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Essential listening, Ed Johnson & Novo Tempo

March 21, 2009

By Jean Bartlett, Managing Editor


Ed Johnson & Novo Tempo

Composer, guitarist and arranger Ed Johnson and his band Novo Tempo played Brazilian inspired and influenced sambas, bossa novas, baiãos and sighs Saturday night at Pacifica Performances.  With Johnson on vocals and guitar the members of his band include: Jennifer Scott on piano and vocals, John Worley on trumpet and flugelhorn, Kristen Strom on sax and flute, Scott Sorkin on guitar, Rene Worst on bass and Jason Lewis on drums.  While together they have recorded several critically acclaimed CDs as Novo Tempo, each member of the band, all long-time friends, has a separate burgeoning career and two in the band, married couple Jennifer Scott and Rene Worst live in Canada.  What that means is there are not enough opportunities to hear them live – and what a shame that is because Ed Johnson & Novo Tempo provide one of those evenings that require a heavy hit on the time machine replay button.  Warm toned lines on trumpet, steamy passages on sax, intricate seaside piano, impeccable guitar expression, symphony-soloed guitar, deep watercolor bass and expressive, Amazon driven drums – and then there are the extremely plush vocals of Jennifer Scott and Ed Johnson that just wrap the listener in inestimable gold.  When Jennifer, Ed and the very vocally capable Kristen Strom shared harmonies on the Johnson arranged “A Certain Smile” – this was easily a peek at paradise.  So what if the members of Novo Tempo have to uproot their lives to play together more often – it works for me! (www.edbjohnson.com)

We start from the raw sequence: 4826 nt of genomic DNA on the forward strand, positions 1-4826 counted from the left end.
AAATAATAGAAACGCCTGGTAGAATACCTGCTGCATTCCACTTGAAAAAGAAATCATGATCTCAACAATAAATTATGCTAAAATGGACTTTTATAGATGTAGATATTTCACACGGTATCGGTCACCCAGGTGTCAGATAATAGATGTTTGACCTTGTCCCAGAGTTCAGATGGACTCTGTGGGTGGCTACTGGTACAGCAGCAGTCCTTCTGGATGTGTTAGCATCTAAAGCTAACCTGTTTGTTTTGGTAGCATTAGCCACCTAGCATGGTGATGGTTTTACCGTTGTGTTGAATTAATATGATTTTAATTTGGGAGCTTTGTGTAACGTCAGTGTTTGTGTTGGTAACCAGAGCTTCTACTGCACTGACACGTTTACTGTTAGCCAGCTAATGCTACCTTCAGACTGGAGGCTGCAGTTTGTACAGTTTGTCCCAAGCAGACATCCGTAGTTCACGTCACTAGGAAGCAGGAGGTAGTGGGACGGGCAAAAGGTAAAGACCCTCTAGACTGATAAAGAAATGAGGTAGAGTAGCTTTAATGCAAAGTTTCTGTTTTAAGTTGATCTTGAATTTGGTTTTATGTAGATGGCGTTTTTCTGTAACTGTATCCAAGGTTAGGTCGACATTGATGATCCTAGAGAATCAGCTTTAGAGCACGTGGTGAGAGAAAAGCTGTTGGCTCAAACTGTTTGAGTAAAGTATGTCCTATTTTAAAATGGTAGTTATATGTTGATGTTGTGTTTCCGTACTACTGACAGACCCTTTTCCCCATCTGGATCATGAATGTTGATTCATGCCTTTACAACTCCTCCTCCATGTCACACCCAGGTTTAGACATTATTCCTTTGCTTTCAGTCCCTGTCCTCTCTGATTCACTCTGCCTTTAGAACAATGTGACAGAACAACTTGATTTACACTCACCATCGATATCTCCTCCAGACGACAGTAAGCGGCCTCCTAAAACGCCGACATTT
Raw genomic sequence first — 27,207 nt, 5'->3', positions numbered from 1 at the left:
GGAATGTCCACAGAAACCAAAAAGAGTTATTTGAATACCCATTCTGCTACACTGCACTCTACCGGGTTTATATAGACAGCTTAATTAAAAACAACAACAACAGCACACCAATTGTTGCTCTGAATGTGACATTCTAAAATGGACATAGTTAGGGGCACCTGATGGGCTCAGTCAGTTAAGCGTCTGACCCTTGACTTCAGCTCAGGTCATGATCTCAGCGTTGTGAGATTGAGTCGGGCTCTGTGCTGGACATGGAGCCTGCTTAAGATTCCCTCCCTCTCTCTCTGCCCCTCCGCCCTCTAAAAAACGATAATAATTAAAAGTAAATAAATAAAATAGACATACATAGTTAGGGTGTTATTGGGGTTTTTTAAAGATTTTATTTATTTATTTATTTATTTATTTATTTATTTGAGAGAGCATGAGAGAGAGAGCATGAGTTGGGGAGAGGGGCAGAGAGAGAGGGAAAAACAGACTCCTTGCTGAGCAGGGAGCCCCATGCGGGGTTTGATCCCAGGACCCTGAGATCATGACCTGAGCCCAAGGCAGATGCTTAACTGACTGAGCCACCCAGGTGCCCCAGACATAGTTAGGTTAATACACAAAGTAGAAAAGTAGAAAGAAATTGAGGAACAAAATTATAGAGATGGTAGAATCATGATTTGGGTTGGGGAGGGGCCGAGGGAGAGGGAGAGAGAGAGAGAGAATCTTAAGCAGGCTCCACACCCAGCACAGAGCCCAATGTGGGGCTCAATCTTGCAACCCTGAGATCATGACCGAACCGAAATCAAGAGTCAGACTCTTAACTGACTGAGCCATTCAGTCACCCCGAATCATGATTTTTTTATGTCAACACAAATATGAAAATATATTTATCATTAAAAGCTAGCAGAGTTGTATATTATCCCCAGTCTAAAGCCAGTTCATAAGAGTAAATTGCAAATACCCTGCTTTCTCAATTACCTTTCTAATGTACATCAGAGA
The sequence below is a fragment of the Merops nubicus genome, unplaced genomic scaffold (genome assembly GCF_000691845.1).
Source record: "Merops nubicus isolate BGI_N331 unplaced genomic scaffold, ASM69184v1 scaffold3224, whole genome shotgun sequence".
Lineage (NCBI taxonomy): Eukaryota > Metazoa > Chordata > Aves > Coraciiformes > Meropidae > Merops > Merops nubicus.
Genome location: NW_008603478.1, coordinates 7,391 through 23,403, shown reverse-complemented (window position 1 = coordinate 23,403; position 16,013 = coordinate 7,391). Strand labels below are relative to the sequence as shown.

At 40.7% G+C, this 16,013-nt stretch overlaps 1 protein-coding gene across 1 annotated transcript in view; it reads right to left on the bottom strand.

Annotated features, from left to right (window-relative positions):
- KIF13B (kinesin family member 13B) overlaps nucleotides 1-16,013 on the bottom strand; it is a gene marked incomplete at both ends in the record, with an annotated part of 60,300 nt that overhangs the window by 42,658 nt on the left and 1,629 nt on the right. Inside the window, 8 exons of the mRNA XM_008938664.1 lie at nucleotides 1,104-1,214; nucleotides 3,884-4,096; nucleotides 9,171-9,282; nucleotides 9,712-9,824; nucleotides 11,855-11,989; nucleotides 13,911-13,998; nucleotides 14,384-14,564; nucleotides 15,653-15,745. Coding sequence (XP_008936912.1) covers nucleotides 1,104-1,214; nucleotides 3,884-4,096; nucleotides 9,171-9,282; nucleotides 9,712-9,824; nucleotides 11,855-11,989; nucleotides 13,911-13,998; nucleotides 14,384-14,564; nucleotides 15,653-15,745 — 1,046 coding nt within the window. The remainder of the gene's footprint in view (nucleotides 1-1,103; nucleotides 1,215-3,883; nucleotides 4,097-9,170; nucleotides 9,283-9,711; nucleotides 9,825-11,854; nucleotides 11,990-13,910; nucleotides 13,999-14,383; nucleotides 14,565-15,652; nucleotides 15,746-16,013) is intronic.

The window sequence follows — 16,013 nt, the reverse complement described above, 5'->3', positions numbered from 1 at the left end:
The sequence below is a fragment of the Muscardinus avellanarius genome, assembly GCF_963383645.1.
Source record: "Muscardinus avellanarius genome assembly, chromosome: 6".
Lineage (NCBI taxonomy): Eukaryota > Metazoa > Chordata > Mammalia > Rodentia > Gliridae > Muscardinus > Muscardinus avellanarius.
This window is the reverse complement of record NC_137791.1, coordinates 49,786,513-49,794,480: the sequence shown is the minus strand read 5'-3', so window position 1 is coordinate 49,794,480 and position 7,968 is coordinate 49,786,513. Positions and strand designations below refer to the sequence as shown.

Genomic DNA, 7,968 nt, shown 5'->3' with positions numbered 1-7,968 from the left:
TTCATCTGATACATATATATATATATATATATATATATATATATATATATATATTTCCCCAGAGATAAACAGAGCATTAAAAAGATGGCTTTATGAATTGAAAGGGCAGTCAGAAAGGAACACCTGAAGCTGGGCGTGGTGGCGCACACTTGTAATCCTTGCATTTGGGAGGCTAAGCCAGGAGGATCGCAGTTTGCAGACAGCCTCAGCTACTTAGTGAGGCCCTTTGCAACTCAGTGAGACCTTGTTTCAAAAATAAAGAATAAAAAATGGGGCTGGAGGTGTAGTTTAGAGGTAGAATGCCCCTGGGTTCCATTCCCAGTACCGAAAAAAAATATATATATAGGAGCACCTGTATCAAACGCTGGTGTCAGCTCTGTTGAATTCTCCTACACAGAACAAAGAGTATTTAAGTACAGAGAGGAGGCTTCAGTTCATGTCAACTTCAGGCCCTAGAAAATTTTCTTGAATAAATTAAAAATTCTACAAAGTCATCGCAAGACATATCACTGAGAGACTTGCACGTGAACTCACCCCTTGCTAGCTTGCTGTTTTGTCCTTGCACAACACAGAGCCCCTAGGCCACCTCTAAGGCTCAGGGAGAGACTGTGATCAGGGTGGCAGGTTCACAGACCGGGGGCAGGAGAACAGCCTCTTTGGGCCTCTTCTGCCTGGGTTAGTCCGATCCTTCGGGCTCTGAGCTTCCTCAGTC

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Cream of the classical crop — The Eos Ensemble

March 14, 2009

By Jean Bartlett, Managing Editor


The Eos Ensemble

A few years back violinist Craig Reiss, a member of the San Francisco Opera Orchestra and Associate Principal Second Violin of the San Francisco Ballet Orchestra, gathered a few musician friends together, nine, primarily from the San Francisco Opera Orchestra, so they could play big symphony hall music in more intimate settings.  Reiss, always on the lookout for wonderful pieces that are not heard nearly enough, and uses of instrumentations that also are not heard enough – gathers these friends with him in trio, quartet, quintet or whatever it takes to pitch out the classics.  Saturday night at Pacifica Performances, the Eos Ensemble (in trio) played: “Cello Sonata No. 1 in E minor, Op. 38” (Brahms), “Sonata for Violin and Cello” (Maurice Ravel) and “Piano Trio No. 2 in C major, Op. 87” (Brahms).  Musicians were: Reiss on violin, Eric Sung on cello and Miles Graber on piano.